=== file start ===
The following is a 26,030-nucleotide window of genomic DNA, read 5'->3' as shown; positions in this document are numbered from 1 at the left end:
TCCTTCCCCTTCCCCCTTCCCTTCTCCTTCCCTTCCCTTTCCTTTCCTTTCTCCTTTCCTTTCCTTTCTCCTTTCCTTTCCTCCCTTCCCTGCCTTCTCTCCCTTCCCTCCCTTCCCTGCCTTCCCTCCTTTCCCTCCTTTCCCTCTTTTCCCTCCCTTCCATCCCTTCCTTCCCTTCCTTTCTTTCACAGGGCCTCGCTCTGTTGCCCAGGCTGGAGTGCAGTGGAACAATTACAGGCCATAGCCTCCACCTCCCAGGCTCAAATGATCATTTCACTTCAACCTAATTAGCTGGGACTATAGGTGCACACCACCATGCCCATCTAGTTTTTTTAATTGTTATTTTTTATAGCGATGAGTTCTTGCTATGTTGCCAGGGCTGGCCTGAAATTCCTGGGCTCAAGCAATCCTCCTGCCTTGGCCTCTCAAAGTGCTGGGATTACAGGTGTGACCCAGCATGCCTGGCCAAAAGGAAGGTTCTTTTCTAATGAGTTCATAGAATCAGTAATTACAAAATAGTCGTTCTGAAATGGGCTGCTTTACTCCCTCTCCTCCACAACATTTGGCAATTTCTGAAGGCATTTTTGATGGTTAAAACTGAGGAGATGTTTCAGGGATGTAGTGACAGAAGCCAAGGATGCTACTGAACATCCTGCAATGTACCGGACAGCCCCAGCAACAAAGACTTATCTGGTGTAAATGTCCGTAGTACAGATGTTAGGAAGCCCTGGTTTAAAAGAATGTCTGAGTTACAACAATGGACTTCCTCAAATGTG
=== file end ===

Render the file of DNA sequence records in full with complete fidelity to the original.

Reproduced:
The following is a 26,030-nucleotide window of genomic DNA, read 5'->3' as shown; positions in this document are numbered from 1 at the left end:
TCCTTCCCCTTCCCCCTTCCCTTCTCCTTCCCTTCCCTTTCCTTTCCTTTCTCCTTTCCTTTCCTTTCTCCTTTCCTTTCCTCCCTTCCCTGCCTTCTCTCCCTTCCCTCCCTTCCCTGCCTTCCCTCCTTTCCCTCCTTTCCCTCTTTTCCCTCCCTTCCATCCCTTCCTTCCCTTCCTTTCTTTCACAGGGCCTCGCTCTGTTGCCCAGGCTGGAGTGCAGTGGAACAATTACAGGCCATAGCCTCCACCTCCCAGGCTCAAATGATCATTTCACTTCAACCTAATTAGCTGGGACTATAGGTGCACACCACCATGCCCATCTAGTTTTTTTAATTGTTATTTTTTATAGCGATGAGTTCTTGCTATGTTGCCAGGGCTGGCCTGAAATTCCTGGGCTCAAGCAATCCTCCTGCCTTGGCCTCTCAAAGTGCTGGGATTACAGGTGTGACCCAGCATGCCTGGCCAAAAGGAAGGTTCTTTTCTAATGAGTTCATAGAATCAGTAATTACAAAATAGTCGTTCTGAAATGGGCTGCTTTACTCCCTCTCCTCCACAACATTTGGCAATTTCTGAAGGCATTTTTGATGGTTAAAACTGAGGAGATGTTTCAGGGATGTAGTGACAGAAGCCAAGGATGCTACTGAACATCCTGCAATGTACCGGACAGCCCCAGCAACAAAGACTTATCTGGTGTAAATGTCCGTAGTACAGATGTTAGGAAGCCCTGGTTTAAAAGAATGTCTGAGTTACAACAATGGACTTCCTCAAATGTG